RA and Misconceptions - Why Us?

Rheumatoid arthritis is one of the most enigmatic chronic illnesses out there; dealing with it daily is a herculean feat. Fatigue, pain, general malaise, depression – the list of symptoms is endless and that’s not even counting the co-morbidities that can occur after years of disease and medication side effects.

In addition to dealing with all of that, those of us who suffer from RA also must deal with something else – one of the most extensive and deeply-held sets of misconceptions and myths to ever grace the list of stereotypes for any disease.

The seemingly endless RA misconceptions

I’m sure this isn’t news to most of you. Anyone who has been dealing with rheumatoid arthritis and chronic illness in general, I’m sure has already dealt with their share of misconceptions. Some that come to mind, in no particular order, are: gin-soaked raisins, cracking knuckles, turmeric, essential oils, yoga, eating a special diet, no dairy, no wheat, no nightshade vegetables, no sugar, no carbs, no alcohol, and no food at all – and that’s just off the top of my head. Why are there so many myths and old wives’ tales surrounding our particular type of illness?

Is Hollywood to blame?

Well, first and foremost I’m going to have to throw the ball of blame into the court of Hollywood and the media. I cannot remember the last time I’ve seen rheumatoid arthritis depicted accurately on a screen. They almost always show a woman, and they never show a child.

In fact, I once saw a commercial for an actual RA biologic medication from a company I won’t mention (it rhymes with BamGen) that insinuated that kids don’t suffer from RA! I wrote them a strongly worded tweet about that one, let me tell you.

Even medical shows where they claim to pride themselves on accuracy gets it wrong. That, plus the fact they always use prednisone as their go-to treatment as if biologics and DMARDs don’t even exist.

If all of that wasn’t enough, they always seem to show the RA patient without any deformities, joint replacements, RA nodules or assistive devices. Just once I’d like to see a teenager in a wheelchair due to rheumatoid arthritis on a show. I mean, just for fun, you know, something different. Surprise me, Hollywood!

Who comes up with this stuff?

The way RA and other similar chronic illnesses are depicted in popular media makes our lives more difficult for sure, but it’s not the only contributing factor. Somehow, the list of home remedies and old wives’ tales that circulate in popular culture keeps on growing and growing. The latest additions are probably turmeric and essential oils.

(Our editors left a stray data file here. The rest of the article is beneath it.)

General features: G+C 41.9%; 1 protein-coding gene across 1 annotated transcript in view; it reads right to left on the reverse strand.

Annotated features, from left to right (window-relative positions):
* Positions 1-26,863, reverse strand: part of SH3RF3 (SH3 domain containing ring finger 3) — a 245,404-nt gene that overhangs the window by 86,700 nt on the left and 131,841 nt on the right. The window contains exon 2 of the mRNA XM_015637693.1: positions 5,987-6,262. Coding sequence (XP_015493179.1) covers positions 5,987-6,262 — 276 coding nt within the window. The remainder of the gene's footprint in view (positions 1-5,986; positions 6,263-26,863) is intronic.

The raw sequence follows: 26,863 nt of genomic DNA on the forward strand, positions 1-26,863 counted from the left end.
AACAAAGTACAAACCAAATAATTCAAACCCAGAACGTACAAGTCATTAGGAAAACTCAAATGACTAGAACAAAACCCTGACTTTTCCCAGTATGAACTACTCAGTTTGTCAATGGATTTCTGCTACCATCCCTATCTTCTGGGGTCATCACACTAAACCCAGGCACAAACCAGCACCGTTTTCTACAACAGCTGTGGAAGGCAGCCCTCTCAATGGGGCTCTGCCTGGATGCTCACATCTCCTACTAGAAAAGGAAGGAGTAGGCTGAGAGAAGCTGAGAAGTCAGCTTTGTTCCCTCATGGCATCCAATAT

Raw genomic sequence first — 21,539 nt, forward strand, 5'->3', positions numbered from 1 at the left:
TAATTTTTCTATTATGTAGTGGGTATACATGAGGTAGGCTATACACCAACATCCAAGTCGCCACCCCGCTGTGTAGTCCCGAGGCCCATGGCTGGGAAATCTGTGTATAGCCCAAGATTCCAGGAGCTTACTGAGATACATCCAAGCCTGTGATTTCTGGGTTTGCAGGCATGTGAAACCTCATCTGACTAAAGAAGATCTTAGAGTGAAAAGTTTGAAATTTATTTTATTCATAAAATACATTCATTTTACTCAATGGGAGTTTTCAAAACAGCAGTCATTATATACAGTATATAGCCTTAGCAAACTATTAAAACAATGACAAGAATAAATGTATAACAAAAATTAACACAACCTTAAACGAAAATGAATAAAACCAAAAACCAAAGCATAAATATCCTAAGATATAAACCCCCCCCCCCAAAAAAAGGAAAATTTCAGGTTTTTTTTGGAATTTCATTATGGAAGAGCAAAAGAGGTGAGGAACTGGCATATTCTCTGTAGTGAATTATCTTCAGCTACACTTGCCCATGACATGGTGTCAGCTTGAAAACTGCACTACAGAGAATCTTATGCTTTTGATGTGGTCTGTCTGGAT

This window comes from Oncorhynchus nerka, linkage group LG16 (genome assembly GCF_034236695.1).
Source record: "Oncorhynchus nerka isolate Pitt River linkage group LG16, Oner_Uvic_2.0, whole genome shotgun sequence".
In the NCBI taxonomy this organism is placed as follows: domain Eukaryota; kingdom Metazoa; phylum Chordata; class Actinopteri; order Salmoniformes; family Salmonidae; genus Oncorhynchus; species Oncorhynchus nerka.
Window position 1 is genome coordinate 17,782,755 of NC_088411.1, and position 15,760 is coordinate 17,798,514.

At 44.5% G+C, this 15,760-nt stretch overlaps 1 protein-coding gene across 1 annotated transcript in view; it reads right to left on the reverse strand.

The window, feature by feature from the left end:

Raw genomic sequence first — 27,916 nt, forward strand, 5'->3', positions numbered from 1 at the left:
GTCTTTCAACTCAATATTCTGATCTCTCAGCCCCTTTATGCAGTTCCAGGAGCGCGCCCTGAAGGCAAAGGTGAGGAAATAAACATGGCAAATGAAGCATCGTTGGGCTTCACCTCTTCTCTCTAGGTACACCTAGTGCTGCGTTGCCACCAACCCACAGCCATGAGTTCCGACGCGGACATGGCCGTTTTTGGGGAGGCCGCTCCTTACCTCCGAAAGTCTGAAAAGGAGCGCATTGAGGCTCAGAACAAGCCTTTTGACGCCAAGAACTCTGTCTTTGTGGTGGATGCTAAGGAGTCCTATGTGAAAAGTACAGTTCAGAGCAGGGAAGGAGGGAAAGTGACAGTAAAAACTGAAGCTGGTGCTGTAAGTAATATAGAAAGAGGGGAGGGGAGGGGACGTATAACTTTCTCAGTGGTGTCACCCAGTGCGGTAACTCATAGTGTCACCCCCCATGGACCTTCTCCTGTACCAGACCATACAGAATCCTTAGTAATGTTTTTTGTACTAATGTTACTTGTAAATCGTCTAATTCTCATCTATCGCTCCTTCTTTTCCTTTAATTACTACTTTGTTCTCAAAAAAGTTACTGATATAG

What I want to know is where is the meeting held where they decide what stereotypes and myth remedies are going to be added for the year? I really want to attend that town hall get-together. “I call to order the annual meeting of D.I.S.C. – disease ignorance and stereotype creators. This year we have some exciting additions to discuss – crystals and essential oils! So, let’s begin!” That’s how I imagine it goes in my head and then it spreads on social media and in PTA meetings and before you know it your kid’s soccer teammate’s mom is telling you that you should try eating 2 tablespoons of turmeric a day because she heard that it cures arthritis, and it definitely probably maybe certainly almost cured her friend’s uncle Jim. Possibly.

Enough of the unsolicited advice!

I always wondered what it was about RA that makes people think they need to offer you remedies they read about on Facebook, right next to the story about a Sasquatch that was seen buying toilet paper in a Wal-Mart in Saskatoon. The two illnesses I have had – cancer and RA – seem to share that distinction.

This doesn’t happen with other illnesses. No one walks up to someone who is having a stroke and says, “you know what you need to try? Magnets.” No one happens upon someone with an amputated limb and says, “According to my aunt’s Zumba teacher you should try meditation. It can help with that missing arm.” There isn’t a person alive who would walk up to a person with ALS and tell them that they can breathe on their own again if they just try a drop of lemon oil and a drop of peppermint oil in their diffuser – which they will sell you for two easy installments of 19.99. But for some reason, with RA (and cancer), people assume that you want their unfiltered, untested, and potentially unsafe medical advice. Some even get upset if you don’t treat their amateur medical advice with the same respect you’d treat a doctor’s prescription.

I’ve had people who I’ve had to lie to and tell them that yes, I did swallow two tablespoons of spicy dry red powder every day for weeks and it didn’t work, just to get them to stop harassing me about trying turmeric. It’s absurd and something that is uniquely RA.

This is only the tip of the iceberg when it comes to RA and the myths, stereotypes, and misconceptions. We haven’t even touched upon medical professionals and their obvious biases, but that’s for another post. For now, I think this is enough. I don’t want to scare anyone who has been recently diagnosed too badly. Talk soon.

This article represents the opinions, thoughts, and experiences of the author; none of this content has been paid for by any advertiser. The RheumatoidArthritis.net team does not recommend or endorse any products or treatments discussed herein. Learn more about how we maintain editorial integrity here.

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